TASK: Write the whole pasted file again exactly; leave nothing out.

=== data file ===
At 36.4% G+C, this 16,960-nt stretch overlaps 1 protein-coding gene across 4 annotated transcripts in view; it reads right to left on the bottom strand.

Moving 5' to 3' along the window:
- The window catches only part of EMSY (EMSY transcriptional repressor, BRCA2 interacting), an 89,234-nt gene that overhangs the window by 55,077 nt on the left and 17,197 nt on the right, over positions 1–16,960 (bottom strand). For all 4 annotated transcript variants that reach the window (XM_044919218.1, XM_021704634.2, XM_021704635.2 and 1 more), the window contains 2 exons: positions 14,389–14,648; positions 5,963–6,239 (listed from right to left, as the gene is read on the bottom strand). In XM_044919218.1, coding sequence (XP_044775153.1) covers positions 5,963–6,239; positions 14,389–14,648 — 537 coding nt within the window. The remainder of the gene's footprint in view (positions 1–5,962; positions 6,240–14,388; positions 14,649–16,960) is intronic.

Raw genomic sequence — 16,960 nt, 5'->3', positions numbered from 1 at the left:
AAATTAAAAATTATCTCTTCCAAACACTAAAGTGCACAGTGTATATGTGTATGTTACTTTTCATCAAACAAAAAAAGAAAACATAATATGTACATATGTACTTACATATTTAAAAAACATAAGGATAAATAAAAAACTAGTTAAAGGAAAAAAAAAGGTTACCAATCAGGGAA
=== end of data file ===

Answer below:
At 36.4% G+C, this 16,960-nt stretch overlaps 1 protein-coding gene across 4 annotated transcripts in view; it reads right to left on the bottom strand.

Moving 5' to 3' along the window:
- The window catches only part of EMSY (EMSY transcriptional repressor, BRCA2 interacting), an 89,234-nt gene that overhangs the window by 55,077 nt on the left and 17,197 nt on the right, over positions 1–16,960 (bottom strand). For all 4 annotated transcript variants that reach the window (XM_044919218.1, XM_021704634.2, XM_021704635.2 and 1 more), the window contains 2 exons: positions 14,389–14,648; positions 5,963–6,239 (listed from right to left, as the gene is read on the bottom strand). In XM_044919218.1, coding sequence (XP_044775153.1) covers positions 5,963–6,239; positions 14,389–14,648 — 537 coding nt within the window. The remainder of the gene's footprint in view (positions 1–5,962; positions 6,240–14,388; positions 14,649–16,960) is intronic.

Raw genomic sequence — 16,960 nt, 5'->3', positions numbered from 1 at the left:
AAATTAAAAATTATCTCTTCCAAACACTAAAGTGCACAGTGTATATGTGTATGTTACTTTTCATCAAACAAAAAAAGAAAACATAATATGTACATATGTACTTACATATTTAAAAAACATAAGGATAAATAAAAAACTAGTTAAAGGAAAAAAAAAGGTTACCAATCAGGGAA